For decades the Mac has been the choice of creative professionals. Graphic designers, photographers, videographers, musicians, writers, artists of all stripes have loved the Mac. They love the ease of use, the robustness of the operating system and the third-party apps, products, and services that work with it. As Apple has pivoted to become the biggest consumer electronics company in the world, it has shown an increasing indifference to the needs and desires of the creative community.
This trend isn’t new. Apple upset video pros years ago when it pivoted from Final Cut Pro 7 to Final Cut Pro X, a complete rewrite of its pro video editing software that changed its workflow and broke compatibility with third-party tools on which an entire industry depended. The reaction from videographers was to hoard FCP7 licenses to the best of their ability to continue to support the systems and workflows they’d spent years and millions of dollars (collectively) to develop.
The company allowed its heaviest iron, the Mac Pro, to languish for years with only minor refreshes to keep it chugging along. Then in 2013 the company introduced a completely reinvented Mac Pro. “Can’t innovate anymore, my ass,” was the retort from Apple VP Phil Schiller when he introduced the new Mac at an Apple event. And it was an innovative device – a turbine-shaped parallel-processing monster designed for people who needed to crunch a lot of data quickly. As well-suited to engineers and scientists calculating huge data arrays as it was towards creative pros working with high-res photos, 4K video, multiple tracks of high bit-rate audio and more.
The Mac Pro hasn’t been touched with any sort of in-line refresh since then. Three years ago. Even the “cheese grater” Mac Pro that preceded the current “Trash Can” model saw occasional updates with new graphics cards and CPUs.
Apple just introduced an updated MacBook Pro. The MacBook Pro is thinner and faster than ever before and Apple vaunts the Touch Bar as a huge advance forward for creative professionals, but in other respects, it’s fallen short. It’s limited to 16 GB RAM, for example – a critical shortcoming for some creative pros working with really large files and multiple applications. It can’t connect to the huge number of USB and Thunderbolt peripherals already in use without using ugly, expensive “dongles.” Why apply the “Pro” appellation if this isn’t, in fact, aimed at pros?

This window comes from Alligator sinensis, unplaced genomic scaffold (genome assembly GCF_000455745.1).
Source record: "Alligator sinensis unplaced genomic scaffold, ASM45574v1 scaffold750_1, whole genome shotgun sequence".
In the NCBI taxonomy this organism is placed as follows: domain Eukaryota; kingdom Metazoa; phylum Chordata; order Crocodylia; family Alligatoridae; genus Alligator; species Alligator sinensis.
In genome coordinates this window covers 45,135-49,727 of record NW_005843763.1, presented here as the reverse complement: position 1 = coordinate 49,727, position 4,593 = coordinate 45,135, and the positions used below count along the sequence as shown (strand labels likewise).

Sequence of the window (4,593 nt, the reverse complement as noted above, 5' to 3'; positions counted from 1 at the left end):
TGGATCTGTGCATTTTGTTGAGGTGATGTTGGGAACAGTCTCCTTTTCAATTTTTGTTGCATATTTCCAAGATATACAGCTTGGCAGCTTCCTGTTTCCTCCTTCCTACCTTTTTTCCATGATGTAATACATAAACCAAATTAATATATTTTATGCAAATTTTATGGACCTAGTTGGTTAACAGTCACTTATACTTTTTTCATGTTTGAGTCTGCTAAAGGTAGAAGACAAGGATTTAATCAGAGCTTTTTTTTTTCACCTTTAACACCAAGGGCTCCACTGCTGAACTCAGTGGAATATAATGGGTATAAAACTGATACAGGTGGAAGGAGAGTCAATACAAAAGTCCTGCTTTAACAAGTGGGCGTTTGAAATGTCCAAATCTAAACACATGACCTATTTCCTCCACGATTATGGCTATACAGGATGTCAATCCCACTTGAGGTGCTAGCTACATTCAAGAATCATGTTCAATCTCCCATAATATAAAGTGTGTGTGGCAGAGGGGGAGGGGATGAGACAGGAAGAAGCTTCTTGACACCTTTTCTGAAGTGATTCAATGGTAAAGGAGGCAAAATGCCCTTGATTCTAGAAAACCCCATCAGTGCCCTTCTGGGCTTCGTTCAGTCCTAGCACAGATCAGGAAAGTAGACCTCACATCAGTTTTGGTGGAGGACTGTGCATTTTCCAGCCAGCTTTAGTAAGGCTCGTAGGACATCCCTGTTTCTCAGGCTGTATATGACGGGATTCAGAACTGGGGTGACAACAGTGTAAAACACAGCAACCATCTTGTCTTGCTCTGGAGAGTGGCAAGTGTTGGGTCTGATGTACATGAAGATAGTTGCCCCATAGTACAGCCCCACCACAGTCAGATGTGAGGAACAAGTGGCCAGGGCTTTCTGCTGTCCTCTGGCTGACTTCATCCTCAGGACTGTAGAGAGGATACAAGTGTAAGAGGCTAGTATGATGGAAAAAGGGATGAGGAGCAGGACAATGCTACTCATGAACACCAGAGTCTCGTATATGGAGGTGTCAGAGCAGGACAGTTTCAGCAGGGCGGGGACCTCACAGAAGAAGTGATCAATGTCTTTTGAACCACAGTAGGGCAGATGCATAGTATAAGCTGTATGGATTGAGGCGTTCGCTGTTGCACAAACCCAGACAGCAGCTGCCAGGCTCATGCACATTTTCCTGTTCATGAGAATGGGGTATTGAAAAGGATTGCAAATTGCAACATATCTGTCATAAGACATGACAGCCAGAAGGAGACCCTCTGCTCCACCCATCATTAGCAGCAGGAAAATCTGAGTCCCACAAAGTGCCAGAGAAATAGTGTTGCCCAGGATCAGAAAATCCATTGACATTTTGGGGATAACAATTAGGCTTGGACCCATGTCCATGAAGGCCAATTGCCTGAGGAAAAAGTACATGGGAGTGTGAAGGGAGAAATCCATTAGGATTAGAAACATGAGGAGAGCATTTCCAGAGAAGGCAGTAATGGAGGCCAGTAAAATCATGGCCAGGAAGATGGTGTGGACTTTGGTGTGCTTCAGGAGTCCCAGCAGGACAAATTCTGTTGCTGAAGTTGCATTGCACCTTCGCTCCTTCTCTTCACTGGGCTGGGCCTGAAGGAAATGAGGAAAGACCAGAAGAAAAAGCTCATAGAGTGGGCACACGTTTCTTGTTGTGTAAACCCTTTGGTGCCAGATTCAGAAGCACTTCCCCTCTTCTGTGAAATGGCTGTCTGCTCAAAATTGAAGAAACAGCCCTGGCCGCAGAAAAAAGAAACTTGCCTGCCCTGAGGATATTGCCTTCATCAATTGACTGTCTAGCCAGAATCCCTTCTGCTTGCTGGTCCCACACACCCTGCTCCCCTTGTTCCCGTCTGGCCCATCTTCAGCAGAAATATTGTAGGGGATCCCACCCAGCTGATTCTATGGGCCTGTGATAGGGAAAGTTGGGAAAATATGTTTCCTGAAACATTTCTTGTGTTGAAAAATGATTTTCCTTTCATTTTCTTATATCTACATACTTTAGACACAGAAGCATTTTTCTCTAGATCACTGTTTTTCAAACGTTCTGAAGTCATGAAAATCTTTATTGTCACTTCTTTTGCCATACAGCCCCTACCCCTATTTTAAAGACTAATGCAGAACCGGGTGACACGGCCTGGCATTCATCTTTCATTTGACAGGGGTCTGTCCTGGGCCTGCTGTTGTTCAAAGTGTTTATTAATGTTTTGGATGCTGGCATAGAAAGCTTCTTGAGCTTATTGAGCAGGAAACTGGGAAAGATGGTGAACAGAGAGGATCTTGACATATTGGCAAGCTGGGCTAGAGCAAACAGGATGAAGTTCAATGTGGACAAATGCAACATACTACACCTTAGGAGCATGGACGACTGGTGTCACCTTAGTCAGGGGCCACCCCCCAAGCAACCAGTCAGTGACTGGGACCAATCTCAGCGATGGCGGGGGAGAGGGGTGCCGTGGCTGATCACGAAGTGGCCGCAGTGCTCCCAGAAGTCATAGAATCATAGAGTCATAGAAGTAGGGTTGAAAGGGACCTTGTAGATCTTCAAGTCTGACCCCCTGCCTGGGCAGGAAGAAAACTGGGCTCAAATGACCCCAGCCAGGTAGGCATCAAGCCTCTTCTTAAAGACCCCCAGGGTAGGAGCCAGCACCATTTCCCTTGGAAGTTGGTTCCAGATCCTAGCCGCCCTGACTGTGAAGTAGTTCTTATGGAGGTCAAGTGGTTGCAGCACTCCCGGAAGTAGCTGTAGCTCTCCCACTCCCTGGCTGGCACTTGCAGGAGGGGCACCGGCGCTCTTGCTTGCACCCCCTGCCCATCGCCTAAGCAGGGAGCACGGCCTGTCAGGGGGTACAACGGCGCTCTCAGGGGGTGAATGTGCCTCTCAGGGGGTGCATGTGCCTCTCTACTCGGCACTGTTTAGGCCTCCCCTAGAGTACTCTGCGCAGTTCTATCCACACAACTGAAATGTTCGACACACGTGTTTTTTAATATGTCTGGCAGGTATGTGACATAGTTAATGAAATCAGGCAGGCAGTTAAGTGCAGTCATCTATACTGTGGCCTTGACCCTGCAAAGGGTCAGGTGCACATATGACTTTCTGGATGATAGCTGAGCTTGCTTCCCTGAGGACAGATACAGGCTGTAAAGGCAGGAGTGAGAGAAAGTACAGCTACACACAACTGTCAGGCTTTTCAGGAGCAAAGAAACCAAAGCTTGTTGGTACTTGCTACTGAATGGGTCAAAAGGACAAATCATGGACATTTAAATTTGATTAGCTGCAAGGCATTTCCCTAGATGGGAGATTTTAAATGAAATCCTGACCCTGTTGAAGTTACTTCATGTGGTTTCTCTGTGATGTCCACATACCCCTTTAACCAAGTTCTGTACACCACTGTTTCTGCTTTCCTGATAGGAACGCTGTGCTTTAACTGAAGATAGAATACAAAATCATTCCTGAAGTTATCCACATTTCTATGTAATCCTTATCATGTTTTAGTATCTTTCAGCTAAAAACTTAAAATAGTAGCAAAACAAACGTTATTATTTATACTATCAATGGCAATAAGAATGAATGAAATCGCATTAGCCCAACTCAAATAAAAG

Word emerged yesterday that Apple had eliminated the position of its manager of user automation, Sal Soghoian. Sal is well known in creative and developer communities. A creative pro himself, Sal came to Apple almost 20 years ago after realizing how powerful user scripting tools like AppleScript could be. Sal once shared Apple’s Worldwide Developer Conference stage with Steve Jobs to introduce Automator, a key scripting tool developed by Apple.
What’s going to happen to automation technology in macOS going forward, however, is anyone’s guess. Apple’s decision to eliminate the position of the one person who was shepherding the technology does not speak well of its priorities.
Twenty years ago, when Soghoian started at Apple, Apple was in a very different place than it is now. It was before the iPhone, before the iPod, even before the iMac. Apple was on the rocks, having been beaten pretty badly in the personal computer market by Microsoft. The company was months away from running out of money and possibly shutting down or selling off to the highest bidder. Creative pros were one of the very few market segments that were even interested in Apple anymore. Apple knew that and counted on them to help keep the home fires burning.
Those same customers seemingly aren’t enough of a market for Apple to bother with anymore. Which brings to mind an old aphorism: “If you don’t take care of your customers, someone else will.”